Today, Kill Rock Stars has distinguished themselves as one of the few female run record labels in the industry.  With only six employees, their mission remains to continue putting out exceptional records by important artists, and our tradition of being queer-positive, feminist, and artist-friendly continues as well. KRS strives to work within the theory of the artists putting out a release themselves, without having to put it out themselves.  The artist is allowed a level of autonomy in their recordings that can’t be found within the structure of a major label.  Contracts are constructed so that the artist shares the financial responsibility with KRS.

During a 2007 interview, Portia Sabin was asked how the turmoil in the music industry has affected her label and what influence that has had on how she runs things.  “…The other problem that I’m finding is that in general people don’t understand what record labels do. And this is a really big issue for me, something I’d like to address a lot in the future, because record labels provide services for artists that they are not able to perform for themselves, and they shouldn’t have to—it’s very difficult to be an artist full-time and also be your own record label.  Record labels do provide certain services and I think people need to understand what those services are, because there’s this idea out there that record labels just exist to steal artist’s money and to screw over the artist and they’re just a bunch of fat cats… But it’s funny that lately a lot of people don’t see a difference between the majors and the indies when they talk about it. And indies in general have a different payment deal than majors, which is significant. They might pay lip service to it but when you get right down to it, people are saying all sorts of things nowadays, like why can’t artists’ managers do what their record labels do, why can’t we have a new model where record labels are completely obsolete and the management team does what record labels do, and my argument to that is your manager takes 20 percent of everything you do, whereas labels only take a percentage of record sales. And asking a manager to invest their personal money in the creation, production, and marketing of records is going to result in people taking a lot fewer chances with bands that might not make that money back right away—I can’t see managers wanting to do much artist development, it’s too great a risk.”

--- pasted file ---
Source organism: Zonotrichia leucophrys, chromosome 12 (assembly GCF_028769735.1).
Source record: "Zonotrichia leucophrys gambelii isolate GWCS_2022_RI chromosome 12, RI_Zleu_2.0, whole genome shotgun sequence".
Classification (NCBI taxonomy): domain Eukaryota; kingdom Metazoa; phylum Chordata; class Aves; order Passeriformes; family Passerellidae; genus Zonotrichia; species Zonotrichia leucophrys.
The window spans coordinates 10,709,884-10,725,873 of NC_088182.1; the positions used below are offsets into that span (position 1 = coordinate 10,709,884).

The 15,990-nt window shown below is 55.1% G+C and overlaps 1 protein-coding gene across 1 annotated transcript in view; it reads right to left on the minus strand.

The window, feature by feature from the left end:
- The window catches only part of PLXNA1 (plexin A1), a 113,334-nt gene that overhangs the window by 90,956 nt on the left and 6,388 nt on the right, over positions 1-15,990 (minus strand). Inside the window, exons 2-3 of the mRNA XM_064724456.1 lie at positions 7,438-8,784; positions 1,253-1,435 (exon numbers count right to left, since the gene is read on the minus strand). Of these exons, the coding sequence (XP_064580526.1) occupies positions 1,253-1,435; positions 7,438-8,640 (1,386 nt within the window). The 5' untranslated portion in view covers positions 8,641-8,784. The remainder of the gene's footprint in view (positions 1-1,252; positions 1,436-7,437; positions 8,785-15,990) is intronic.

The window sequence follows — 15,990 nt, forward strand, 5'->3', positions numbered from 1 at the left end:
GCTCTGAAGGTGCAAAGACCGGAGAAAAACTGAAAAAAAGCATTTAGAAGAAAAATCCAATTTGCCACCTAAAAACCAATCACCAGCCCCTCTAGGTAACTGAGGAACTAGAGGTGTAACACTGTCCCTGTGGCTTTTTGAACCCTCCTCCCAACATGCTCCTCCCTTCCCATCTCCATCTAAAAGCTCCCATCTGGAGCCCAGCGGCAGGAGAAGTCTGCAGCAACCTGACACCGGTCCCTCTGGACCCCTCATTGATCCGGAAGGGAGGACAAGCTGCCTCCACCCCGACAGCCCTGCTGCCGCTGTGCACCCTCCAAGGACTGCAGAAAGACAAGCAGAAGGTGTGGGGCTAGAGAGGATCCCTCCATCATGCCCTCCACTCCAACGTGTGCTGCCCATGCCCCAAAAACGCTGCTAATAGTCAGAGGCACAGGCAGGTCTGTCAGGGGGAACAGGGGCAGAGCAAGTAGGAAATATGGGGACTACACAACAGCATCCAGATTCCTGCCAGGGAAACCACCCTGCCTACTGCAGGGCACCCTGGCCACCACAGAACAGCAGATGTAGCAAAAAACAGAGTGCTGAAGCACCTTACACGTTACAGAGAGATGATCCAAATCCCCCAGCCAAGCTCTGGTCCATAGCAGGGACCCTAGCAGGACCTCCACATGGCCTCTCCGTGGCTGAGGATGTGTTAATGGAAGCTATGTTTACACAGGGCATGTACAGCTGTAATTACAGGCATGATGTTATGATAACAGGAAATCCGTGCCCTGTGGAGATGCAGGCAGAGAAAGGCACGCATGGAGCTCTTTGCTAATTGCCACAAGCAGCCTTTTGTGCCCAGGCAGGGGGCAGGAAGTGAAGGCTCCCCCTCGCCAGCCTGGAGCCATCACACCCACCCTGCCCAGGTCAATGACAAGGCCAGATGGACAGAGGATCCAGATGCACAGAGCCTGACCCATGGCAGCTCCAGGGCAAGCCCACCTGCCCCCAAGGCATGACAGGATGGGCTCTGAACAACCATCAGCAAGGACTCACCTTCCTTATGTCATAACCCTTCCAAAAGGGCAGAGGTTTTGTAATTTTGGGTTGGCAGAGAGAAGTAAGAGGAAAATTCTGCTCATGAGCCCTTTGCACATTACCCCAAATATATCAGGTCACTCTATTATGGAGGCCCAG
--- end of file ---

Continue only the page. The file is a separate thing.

KRS continues to release albums on CD, vinyl, and in digital formats.  They also run their own mail order store through their website with Tobi Vail (drummer for Bikini Kill) in charge of that department.  Recently they have used the new Internet tool Groupon to bring new listeners to their website.  Groupon offers customers the chance to purchase $20 worth of merchandise from the Kill Rock Stars online store for $10.

After twenty years in operation, Kill Rock Stars continues release some of the most important, challenging music in the industry.  Their do it yourself philosophy is still helping artists realize their visions.